And so, the Jews wrote a letter to their new national leader, hoping beyond hope, that this country would be different. Washington wrote a letter back copying many of the very phrases they used, into his own letter. This letter, signed simply, “G. Washington,” is still read in full at an annual ceremony at the Touro Synagogue in Newport:

“The Citizens of the United States of America have a right to applaud themselves for giving to Mankind examples of an enlarged and liberal policy: a policy worthy of imitation. All possess alike liberty of conscience and immunities of citizenship. It is now no more that toleration is spoken of, as if it was by the indulgence of one class of people that another enjoyed the exercise of their inherent natural rights. For happily the Government of the United States, which gives to bigotry no sanction, to persecution no assistance, requires only that they who live under its protection, should demean themselves as good citizens...  May the Children of the Stock of Abraham, who dwell in this land, continue to merit and enjoy the good will of the other Inhabitants; while every one shall sit under his own vine and fig tree, and there shall be none to make him afraid. May the father of all mercies scatter light and not darkness in our paths, and make us all in our several vocations useful here, and in his own due time and way everlastingly happy.”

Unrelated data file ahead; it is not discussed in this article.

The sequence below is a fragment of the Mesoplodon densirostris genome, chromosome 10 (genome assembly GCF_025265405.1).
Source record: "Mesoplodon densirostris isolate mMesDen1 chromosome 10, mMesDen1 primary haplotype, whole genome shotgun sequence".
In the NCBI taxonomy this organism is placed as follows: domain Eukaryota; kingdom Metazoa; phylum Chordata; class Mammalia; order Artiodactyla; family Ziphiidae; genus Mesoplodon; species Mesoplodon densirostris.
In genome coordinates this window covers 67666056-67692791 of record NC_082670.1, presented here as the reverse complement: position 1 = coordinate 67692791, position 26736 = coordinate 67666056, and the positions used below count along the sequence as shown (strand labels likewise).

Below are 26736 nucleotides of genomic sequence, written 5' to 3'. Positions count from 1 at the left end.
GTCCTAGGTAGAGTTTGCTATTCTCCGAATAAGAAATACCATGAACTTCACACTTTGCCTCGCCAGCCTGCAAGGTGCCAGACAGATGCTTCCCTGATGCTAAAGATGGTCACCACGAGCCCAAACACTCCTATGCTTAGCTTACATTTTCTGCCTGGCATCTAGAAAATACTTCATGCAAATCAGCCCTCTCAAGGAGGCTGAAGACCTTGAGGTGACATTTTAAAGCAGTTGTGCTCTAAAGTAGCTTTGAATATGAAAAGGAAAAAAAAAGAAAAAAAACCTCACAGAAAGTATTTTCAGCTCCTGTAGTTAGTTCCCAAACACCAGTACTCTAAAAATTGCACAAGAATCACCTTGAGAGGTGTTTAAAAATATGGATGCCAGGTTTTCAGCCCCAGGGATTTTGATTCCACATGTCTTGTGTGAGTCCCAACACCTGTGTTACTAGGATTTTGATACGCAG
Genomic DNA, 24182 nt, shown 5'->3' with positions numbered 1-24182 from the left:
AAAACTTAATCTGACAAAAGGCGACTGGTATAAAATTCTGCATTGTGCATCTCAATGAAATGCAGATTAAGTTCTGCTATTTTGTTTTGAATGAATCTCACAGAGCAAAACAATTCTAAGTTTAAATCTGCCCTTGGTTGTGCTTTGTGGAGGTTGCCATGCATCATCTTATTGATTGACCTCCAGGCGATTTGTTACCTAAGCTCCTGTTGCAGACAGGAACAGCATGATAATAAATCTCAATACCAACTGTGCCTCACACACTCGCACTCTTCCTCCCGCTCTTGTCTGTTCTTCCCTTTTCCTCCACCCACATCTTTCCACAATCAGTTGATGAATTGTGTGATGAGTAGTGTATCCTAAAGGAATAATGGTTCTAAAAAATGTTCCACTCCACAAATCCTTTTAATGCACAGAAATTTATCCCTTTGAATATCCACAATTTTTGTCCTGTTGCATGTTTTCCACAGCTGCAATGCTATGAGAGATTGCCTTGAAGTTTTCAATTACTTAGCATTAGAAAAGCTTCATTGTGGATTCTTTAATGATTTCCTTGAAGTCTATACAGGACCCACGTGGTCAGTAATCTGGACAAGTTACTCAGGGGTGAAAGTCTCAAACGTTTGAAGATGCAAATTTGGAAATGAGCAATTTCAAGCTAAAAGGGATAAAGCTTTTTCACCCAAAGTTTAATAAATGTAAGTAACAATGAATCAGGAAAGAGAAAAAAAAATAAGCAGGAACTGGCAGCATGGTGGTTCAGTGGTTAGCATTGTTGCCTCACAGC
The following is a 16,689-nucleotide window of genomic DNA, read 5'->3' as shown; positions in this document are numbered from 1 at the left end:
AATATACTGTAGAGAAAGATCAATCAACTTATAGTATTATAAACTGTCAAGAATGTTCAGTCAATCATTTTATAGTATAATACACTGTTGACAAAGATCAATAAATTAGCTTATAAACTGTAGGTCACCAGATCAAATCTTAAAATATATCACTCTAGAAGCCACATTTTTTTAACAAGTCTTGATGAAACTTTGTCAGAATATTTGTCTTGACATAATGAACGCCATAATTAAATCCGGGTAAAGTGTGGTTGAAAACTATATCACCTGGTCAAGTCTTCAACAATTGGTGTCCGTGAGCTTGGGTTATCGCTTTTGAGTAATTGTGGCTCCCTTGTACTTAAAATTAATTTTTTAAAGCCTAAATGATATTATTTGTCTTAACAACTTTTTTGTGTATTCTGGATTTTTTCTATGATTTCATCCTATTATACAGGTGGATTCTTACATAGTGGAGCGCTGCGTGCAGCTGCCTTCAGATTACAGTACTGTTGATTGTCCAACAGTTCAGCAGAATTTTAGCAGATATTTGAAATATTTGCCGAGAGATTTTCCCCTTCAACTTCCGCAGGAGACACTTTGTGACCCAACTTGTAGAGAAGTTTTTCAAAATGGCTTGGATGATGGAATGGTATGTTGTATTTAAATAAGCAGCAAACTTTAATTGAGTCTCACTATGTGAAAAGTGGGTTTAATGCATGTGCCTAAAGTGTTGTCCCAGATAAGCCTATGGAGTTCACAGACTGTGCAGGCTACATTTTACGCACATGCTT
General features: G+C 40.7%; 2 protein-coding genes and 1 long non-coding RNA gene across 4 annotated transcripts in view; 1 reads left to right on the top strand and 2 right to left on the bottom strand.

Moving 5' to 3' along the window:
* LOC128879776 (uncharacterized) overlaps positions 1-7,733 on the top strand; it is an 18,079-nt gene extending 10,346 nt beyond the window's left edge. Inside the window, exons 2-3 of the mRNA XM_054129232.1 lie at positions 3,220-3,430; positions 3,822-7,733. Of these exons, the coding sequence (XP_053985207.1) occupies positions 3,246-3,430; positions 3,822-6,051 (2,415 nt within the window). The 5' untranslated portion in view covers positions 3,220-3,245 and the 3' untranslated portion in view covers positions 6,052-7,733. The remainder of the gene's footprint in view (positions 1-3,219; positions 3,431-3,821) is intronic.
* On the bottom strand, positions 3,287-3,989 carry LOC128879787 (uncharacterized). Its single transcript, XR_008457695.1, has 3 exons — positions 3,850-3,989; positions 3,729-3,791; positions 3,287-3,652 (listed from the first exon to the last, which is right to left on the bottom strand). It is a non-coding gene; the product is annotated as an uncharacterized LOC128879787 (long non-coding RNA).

George Washington’s Letter, Courtesy of the National Museum of American Jewish History